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Elisa Jácome

Assistant Professor of Economics

PhD, Economics, Princeton University, 2021

Elisa Jácome’s research primarily focuses on topics in labor economics, public economics, and economic history. She is interested in questions related to criminal justice, immigration, mental health, and intergenerational mobility.

Jácome spent 2021–22 as a postdoctoral fellow at the Stanford Institute for Economic Policy Research (SIEPR) after receiving her PhD in economics from Princeton.

Her 2021 study “Intergenerational Mobility of Immigrants in the U.S. over Two Centuries” received widespread media attention, including from the New York Times and Bloomberg.

Current Research

Mental Health and Crime.  Jácome is exploring whether access to mental healthcare lowers the likelihood that individuals with mental illness will become criminally involved. Her research shows that within two years of losing access to Medicaid services, men with a mental health history were more likely to be incarcerated.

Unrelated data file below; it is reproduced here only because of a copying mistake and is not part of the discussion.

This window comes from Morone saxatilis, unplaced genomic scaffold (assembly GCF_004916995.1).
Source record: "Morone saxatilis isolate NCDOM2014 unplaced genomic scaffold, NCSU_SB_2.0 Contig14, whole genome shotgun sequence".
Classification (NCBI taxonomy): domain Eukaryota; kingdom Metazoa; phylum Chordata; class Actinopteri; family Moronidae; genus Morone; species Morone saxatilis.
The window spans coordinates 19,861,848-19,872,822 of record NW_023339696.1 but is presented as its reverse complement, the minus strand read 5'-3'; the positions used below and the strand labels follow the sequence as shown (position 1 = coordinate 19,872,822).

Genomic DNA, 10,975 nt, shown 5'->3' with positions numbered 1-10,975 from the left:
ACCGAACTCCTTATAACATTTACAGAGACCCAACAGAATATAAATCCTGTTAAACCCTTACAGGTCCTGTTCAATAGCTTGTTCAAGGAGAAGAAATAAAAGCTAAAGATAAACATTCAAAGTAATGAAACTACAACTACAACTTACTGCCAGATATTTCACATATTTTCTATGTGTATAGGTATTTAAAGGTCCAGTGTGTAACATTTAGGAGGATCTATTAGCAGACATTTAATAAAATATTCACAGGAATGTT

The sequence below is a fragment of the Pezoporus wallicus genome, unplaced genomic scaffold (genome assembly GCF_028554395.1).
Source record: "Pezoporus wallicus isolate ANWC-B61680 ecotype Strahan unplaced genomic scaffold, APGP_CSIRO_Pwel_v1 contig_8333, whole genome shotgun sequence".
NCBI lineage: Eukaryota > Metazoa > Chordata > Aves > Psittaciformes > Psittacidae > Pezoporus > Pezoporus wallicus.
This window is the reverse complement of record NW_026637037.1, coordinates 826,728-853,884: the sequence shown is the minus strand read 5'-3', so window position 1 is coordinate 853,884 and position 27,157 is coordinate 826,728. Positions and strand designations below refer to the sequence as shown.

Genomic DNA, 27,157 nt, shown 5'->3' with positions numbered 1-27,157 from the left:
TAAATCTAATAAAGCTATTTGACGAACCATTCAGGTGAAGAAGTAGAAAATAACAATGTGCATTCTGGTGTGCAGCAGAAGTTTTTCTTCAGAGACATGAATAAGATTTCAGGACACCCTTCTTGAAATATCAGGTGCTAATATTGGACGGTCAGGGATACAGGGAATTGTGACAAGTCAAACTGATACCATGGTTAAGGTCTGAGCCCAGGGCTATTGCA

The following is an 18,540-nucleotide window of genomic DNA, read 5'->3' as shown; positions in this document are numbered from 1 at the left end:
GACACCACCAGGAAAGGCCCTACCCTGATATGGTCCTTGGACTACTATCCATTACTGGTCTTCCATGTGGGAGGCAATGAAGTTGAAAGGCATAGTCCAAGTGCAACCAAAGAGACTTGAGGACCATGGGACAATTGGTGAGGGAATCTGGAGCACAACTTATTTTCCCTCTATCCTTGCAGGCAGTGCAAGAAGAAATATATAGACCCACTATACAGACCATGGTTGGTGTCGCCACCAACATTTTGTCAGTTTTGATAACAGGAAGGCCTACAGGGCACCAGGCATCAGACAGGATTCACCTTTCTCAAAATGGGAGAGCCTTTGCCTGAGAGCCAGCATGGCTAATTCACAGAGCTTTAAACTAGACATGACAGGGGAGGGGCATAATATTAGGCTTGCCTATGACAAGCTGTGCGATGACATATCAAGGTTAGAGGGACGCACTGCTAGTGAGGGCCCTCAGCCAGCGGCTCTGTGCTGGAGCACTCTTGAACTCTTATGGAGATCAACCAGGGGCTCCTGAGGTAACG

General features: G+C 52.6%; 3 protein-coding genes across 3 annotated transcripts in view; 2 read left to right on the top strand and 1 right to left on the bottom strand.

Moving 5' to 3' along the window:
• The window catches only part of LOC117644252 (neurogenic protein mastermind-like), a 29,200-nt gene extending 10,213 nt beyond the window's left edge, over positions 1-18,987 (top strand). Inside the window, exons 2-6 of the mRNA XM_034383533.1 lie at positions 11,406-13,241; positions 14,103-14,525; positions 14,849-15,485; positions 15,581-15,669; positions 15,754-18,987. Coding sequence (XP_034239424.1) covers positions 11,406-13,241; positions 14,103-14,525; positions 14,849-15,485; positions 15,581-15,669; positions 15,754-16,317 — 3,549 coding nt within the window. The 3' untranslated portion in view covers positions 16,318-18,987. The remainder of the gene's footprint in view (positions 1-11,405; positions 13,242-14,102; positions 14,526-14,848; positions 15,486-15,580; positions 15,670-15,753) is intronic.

Intergenerational Mobility. Jácome is studying trends in U.S. intergenerational mobility over the 20th century for representative samples of the population (namely, including women and Black Americans). Her co-authored work shows that the United States starts the 20th century much further from the “American Dream” ideal of a mobile society but also improves more significantly when the full population is considered rather than only White men.

Immigration and Crime.  Jácome has studied the intergenerational mobility of immigrants. She is currently investigating the effect of higher levels of immigration enforcement on crime and crime reporting, as well as measuring historical and contemporary differences between immigrants and the U.S.-born in their likelihood of incarceration.

Selected Publications

Jácome, E. 2022. The effect of immigration enforcement on crime reporting: Evidence from Dallas. Journal of Urban Economics 128.

Abramitzky, R., L. Boustan, E. Jácome, and S. Pérez. 2021. Intergenerational mobility of immigrants in the U.S. over two centuries. American Economic Review 111(2): 580–608.